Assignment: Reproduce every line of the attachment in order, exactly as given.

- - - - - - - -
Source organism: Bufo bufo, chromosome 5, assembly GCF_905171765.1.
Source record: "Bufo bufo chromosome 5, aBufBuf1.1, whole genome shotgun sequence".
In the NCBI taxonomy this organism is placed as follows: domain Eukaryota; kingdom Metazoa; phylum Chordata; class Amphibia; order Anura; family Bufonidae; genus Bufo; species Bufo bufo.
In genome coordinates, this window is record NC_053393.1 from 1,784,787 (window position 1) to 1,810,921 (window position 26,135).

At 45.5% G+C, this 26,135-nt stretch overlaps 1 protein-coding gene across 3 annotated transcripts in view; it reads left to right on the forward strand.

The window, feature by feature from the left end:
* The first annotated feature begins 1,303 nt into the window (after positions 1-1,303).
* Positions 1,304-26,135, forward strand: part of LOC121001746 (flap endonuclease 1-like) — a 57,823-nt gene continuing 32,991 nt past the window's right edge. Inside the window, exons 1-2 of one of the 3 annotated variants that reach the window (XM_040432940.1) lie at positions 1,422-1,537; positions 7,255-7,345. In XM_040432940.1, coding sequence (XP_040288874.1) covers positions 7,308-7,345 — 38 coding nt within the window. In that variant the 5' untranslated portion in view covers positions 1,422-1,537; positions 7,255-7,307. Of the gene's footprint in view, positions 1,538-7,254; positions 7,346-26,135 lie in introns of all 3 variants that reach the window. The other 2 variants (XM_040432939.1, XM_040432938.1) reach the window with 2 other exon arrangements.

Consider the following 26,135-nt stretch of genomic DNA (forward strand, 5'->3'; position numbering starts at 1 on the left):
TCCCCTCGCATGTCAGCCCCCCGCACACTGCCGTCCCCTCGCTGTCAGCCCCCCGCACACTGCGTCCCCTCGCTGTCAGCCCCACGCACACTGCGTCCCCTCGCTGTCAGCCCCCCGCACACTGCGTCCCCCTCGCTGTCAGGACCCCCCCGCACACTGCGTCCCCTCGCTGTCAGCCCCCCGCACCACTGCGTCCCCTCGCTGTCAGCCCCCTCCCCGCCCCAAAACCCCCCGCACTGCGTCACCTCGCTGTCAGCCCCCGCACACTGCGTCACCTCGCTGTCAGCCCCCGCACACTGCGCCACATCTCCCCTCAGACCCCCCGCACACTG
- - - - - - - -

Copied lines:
Source organism: Bufo bufo, chromosome 5, assembly GCF_905171765.1.
Source record: "Bufo bufo chromosome 5, aBufBuf1.1, whole genome shotgun sequence".
In the NCBI taxonomy this organism is placed as follows: domain Eukaryota; kingdom Metazoa; phylum Chordata; class Amphibia; order Anura; family Bufonidae; genus Bufo; species Bufo bufo.
In genome coordinates, this window is record NC_053393.1 from 1,784,787 (window position 1) to 1,810,921 (window position 26,135).

At 45.5% G+C, this 26,135-nt stretch overlaps 1 protein-coding gene across 3 annotated transcripts in view; it reads left to right on the forward strand.

The window, feature by feature from the left end:
* The first annotated feature begins 1,303 nt into the window (after positions 1-1,303).
* Positions 1,304-26,135, forward strand: part of LOC121001746 (flap endonuclease 1-like) — a 57,823-nt gene continuing 32,991 nt past the window's right edge. Inside the window, exons 1-2 of one of the 3 annotated variants that reach the window (XM_040432940.1) lie at positions 1,422-1,537; positions 7,255-7,345. In XM_040432940.1, coding sequence (XP_040288874.1) covers positions 7,308-7,345 — 38 coding nt within the window. In that variant the 5' untranslated portion in view covers positions 1,422-1,537; positions 7,255-7,307. Of the gene's footprint in view, positions 1,538-7,254; positions 7,346-26,135 lie in introns of all 3 variants that reach the window. The other 2 variants (XM_040432939.1, XM_040432938.1) reach the window with 2 other exon arrangements.

Consider the following 26,135-nt stretch of genomic DNA (forward strand, 5'->3'; position numbering starts at 1 on the left):
TCCCCTCGCATGTCAGCCCCCCGCACACTGCCGTCCCCTCGCTGTCAGCCCCCCGCACACTGCGTCCCCTCGCTGTCAGCCCCACGCACACTGCGTCCCCTCGCTGTCAGCCCCCCGCACACTGCGTCCCCCTCGCTGTCAGGACCCCCCCGCACACTGCGTCCCCTCGCTGTCAGCCCCCCGCACCACTGCGTCCCCTCGCTGTCAGCCCCCTCCCCGCCCCAAAACCCCCCGCACTGCGTCACCTCGCTGTCAGCCCCCGCACACTGCGTCACCTCGCTGTCAGCCCCCGCACACTGCGCCACATCTCCCCTCAGACCCCCCGCACACTG